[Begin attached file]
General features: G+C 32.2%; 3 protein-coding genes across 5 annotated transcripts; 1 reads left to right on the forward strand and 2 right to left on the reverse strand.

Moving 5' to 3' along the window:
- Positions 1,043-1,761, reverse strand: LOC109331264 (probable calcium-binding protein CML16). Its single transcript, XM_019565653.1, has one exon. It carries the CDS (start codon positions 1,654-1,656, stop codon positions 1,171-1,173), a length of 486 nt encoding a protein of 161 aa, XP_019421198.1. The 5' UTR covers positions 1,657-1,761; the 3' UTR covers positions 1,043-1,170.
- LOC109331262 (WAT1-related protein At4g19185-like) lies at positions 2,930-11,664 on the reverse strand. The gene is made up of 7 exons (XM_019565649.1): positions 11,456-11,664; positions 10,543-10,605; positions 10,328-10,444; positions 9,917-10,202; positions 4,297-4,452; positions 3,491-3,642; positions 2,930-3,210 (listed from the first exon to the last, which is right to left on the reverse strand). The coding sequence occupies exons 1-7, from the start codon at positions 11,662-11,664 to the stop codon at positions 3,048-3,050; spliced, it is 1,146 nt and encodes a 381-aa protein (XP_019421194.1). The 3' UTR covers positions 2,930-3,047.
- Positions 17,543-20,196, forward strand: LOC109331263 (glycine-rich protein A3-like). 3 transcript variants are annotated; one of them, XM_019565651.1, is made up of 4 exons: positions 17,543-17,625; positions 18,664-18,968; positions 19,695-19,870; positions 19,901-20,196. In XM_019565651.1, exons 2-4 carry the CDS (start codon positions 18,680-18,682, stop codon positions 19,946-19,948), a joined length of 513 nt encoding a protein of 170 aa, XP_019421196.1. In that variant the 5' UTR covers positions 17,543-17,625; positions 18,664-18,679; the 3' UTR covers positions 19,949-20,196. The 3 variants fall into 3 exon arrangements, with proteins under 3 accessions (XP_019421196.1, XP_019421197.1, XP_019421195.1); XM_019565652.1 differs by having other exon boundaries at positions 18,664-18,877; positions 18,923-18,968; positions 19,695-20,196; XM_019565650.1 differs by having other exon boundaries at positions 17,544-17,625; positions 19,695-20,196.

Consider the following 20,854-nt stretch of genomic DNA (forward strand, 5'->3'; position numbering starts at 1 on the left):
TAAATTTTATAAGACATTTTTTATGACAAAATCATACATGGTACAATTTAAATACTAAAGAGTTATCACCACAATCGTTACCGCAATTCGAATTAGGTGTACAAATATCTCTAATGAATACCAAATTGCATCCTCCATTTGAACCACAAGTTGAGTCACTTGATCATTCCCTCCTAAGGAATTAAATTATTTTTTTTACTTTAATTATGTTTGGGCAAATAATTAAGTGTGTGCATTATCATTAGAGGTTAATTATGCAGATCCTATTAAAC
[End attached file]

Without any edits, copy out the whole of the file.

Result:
General features: G+C 32.2%; 3 protein-coding genes across 5 annotated transcripts; 1 reads left to right on the forward strand and 2 right to left on the reverse strand.

Moving 5' to 3' along the window:
- Positions 1,043-1,761, reverse strand: LOC109331264 (probable calcium-binding protein CML16). Its single transcript, XM_019565653.1, has one exon. It carries the CDS (start codon positions 1,654-1,656, stop codon positions 1,171-1,173), a length of 486 nt encoding a protein of 161 aa, XP_019421198.1. The 5' UTR covers positions 1,657-1,761; the 3' UTR covers positions 1,043-1,170.
- LOC109331262 (WAT1-related protein At4g19185-like) lies at positions 2,930-11,664 on the reverse strand. The gene is made up of 7 exons (XM_019565649.1): positions 11,456-11,664; positions 10,543-10,605; positions 10,328-10,444; positions 9,917-10,202; positions 4,297-4,452; positions 3,491-3,642; positions 2,930-3,210 (listed from the first exon to the last, which is right to left on the reverse strand). The coding sequence occupies exons 1-7, from the start codon at positions 11,662-11,664 to the stop codon at positions 3,048-3,050; spliced, it is 1,146 nt and encodes a 381-aa protein (XP_019421194.1). The 3' UTR covers positions 2,930-3,047.
- Positions 17,543-20,196, forward strand: LOC109331263 (glycine-rich protein A3-like). 3 transcript variants are annotated; one of them, XM_019565651.1, is made up of 4 exons: positions 17,543-17,625; positions 18,664-18,968; positions 19,695-19,870; positions 19,901-20,196. In XM_019565651.1, exons 2-4 carry the CDS (start codon positions 18,680-18,682, stop codon positions 19,946-19,948), a joined length of 513 nt encoding a protein of 170 aa, XP_019421196.1. In that variant the 5' UTR covers positions 17,543-17,625; positions 18,664-18,679; the 3' UTR covers positions 19,949-20,196. The 3 variants fall into 3 exon arrangements, with proteins under 3 accessions (XP_019421196.1, XP_019421197.1, XP_019421195.1); XM_019565652.1 differs by having other exon boundaries at positions 18,664-18,877; positions 18,923-18,968; positions 19,695-20,196; XM_019565650.1 differs by having other exon boundaries at positions 17,544-17,625; positions 19,695-20,196.

Consider the following 20,854-nt stretch of genomic DNA (forward strand, 5'->3'; position numbering starts at 1 on the left):
TAAATTTTATAAGACATTTTTTATGACAAAATCATACATGGTACAATTTAAATACTAAAGAGTTATCACCACAATCGTTACCGCAATTCGAATTAGGTGTACAAATATCTCTAATGAATACCAAATTGCATCCTCCATTTGAACCACAAGTTGAGTCACTTGATCATTCCCTCCTAAGGAATTAAATTATTTTTTTTACTTTAATTATGTTTGGGCAAATAATTAAGTGTGTGCATTATCATTAGAGGTTAATTATGCAGATCCTATTAAAC